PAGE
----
What is the difference between inpatient and intensive outpatient rehab?
Inpatient treatment programs require the participant to live on campus for a set period. The programs typically last in 30 days, 60 day, or 90-day increments. Some treatment programs may last for six months or longer, depending on the severity of the patient’s addiction. Inpatient treatment programs also offer medically-supervised detox, which is highly recommended for patients with polydrug addictions or severe addictions to drugs or alcohol where withdrawal timelines can be dangerous.
Inpatient rehab allows patients to fully focus on recovery, where they are kept away from everyday distractions and living arrangements that could be triggers for drug use. Patients who have had issues with relapse in the past may benefit from an inpatient treatment program, where they live in a long-term environment that is 100% free of drugs and alcohol. In addition, inpatient treatment programs give patients access to medical staff and therapists on a 24/7 basis.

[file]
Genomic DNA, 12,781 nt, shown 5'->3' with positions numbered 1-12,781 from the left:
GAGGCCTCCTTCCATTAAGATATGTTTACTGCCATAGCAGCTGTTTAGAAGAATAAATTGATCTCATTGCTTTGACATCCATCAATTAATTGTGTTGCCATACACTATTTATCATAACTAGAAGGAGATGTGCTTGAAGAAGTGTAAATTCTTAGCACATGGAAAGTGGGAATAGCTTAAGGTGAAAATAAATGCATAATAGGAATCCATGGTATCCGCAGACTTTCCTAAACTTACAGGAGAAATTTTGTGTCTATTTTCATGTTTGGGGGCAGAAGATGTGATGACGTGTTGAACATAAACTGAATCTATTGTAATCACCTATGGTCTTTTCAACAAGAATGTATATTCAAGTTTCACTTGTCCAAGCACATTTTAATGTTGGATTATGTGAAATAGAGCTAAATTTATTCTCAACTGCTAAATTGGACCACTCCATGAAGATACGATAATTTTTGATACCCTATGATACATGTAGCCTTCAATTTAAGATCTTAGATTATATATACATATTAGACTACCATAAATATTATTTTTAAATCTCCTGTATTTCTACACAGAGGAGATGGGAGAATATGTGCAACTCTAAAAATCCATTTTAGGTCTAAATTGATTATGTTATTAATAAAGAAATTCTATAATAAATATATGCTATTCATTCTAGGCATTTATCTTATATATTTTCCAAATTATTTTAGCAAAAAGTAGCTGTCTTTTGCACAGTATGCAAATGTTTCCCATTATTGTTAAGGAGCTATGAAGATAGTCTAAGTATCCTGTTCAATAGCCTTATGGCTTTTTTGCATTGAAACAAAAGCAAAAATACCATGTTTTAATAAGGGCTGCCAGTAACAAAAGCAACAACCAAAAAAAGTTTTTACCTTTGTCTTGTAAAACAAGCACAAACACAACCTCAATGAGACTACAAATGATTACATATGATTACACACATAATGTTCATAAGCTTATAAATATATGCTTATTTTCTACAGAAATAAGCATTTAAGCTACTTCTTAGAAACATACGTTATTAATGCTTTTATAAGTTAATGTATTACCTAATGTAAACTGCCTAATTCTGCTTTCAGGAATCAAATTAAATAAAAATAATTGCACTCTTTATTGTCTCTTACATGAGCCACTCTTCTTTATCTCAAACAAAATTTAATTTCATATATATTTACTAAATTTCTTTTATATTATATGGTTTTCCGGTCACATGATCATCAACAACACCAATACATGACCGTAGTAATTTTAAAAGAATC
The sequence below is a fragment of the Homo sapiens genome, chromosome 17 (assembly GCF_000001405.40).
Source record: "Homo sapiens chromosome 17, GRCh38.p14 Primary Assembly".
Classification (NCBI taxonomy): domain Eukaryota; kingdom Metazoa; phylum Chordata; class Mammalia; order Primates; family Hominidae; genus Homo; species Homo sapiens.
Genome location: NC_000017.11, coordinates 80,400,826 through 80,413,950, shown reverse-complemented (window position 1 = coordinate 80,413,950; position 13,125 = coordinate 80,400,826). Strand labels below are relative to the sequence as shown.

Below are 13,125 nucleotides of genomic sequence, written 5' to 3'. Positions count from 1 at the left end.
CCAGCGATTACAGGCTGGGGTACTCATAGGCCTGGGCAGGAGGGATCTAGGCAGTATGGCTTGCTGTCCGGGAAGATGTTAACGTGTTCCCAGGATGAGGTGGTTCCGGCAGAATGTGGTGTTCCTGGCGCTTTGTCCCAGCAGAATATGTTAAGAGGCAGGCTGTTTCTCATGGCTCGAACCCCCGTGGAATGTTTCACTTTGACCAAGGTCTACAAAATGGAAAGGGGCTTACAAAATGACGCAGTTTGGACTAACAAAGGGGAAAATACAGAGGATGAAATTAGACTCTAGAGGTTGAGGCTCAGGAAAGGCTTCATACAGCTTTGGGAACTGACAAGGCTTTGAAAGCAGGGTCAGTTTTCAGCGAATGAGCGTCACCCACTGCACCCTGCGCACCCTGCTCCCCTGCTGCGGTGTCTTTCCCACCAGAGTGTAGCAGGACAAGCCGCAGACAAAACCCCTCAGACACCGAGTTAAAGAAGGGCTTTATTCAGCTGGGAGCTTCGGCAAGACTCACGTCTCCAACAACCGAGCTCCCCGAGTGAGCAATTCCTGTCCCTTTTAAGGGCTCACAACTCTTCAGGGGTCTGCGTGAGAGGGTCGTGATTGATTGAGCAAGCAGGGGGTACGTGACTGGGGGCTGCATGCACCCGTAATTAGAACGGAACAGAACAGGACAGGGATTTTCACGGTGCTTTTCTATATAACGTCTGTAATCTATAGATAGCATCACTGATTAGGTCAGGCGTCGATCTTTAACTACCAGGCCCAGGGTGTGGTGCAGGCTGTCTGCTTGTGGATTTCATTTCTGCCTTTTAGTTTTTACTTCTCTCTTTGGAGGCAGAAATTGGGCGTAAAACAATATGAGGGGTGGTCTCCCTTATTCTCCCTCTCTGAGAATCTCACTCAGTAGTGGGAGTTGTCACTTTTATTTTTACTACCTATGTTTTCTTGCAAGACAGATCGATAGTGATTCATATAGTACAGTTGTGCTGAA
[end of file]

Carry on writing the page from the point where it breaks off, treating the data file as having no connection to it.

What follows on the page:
In contrast, an intensive outpatient treatment program enables patients to live at home and continue going to work or school. They would attend rehab and treatment sessions on a part-time, pre-scheduled basis. Usually, outpatient treatment is scheduled for ten or twelve hours per week. Outpatient rehab programs are designed to accommodate a patient’s work and family life. Intensive outpatient rehab also gives patients the ability to rebuild family and community ties while they are in recovery, instead of having to wait until they leave an inpatient rehab facility.